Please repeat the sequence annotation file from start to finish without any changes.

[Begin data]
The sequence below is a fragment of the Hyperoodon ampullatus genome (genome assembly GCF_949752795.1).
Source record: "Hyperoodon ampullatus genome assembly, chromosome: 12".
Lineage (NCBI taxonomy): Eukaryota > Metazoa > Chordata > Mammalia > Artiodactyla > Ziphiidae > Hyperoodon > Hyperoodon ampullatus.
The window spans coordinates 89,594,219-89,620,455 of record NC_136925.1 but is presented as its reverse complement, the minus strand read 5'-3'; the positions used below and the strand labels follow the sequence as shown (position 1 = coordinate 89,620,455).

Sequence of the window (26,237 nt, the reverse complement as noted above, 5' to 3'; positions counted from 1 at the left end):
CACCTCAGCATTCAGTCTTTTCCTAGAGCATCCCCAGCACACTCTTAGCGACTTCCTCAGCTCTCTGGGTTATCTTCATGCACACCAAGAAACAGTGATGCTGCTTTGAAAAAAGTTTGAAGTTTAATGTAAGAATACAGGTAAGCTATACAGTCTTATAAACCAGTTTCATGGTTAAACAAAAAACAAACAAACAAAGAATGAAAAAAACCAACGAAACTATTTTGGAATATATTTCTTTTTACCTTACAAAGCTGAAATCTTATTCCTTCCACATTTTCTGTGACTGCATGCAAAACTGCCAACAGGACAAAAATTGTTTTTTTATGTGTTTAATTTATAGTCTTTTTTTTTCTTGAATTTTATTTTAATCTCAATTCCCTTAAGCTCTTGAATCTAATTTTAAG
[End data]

The sequence below is a fragment of the Hyperoodon ampullatus genome (genome assembly GCF_949752795.1).
Source record: "Hyperoodon ampullatus genome assembly, chromosome: 12".
Lineage (NCBI taxonomy): Eukaryota > Metazoa > Chordata > Mammalia > Artiodactyla > Ziphiidae > Hyperoodon > Hyperoodon ampullatus.
The window spans coordinates 89,594,219-89,620,455 of record NC_136925.1 but is presented as its reverse complement, the minus strand read 5'-3'; the positions used below and the strand labels follow the sequence as shown (position 1 = coordinate 89,620,455).

Sequence of the window (26,237 nt, the reverse complement as noted above, 5' to 3'; positions counted from 1 at the left end):
CACCTCAGCATTCAGTCTTTTCCTAGAGCATCCCCAGCACACTCTTAGCGACTTCCTCAGCTCTCTGGGTTATCTTCATGCACACCAAGAAACAGTGATGCTGCTTTGAAAAAAGTTTGAAGTTTAATGTAAGAATACAGGTAAGCTATACAGTCTTATAAACCAGTTTCATGGTTAAACAAAAAACAAACAAACAAAGAATGAAAAAAACCAACGAAACTATTTTGGAATATATTTCTTTTTACCTTACAAAGCTGAAATCTTATTCCTTCCACATTTTCTGTGACTGCATGCAAAACTGCCAACAGGACAAAAATTGTTTTTTTATGTGTTTAATTTATAGTCTTTTTTTTTCTTGAATTTTATTTTAATCTCAATTCCCTTAAGCTCTTGAATCTAATTTTAAG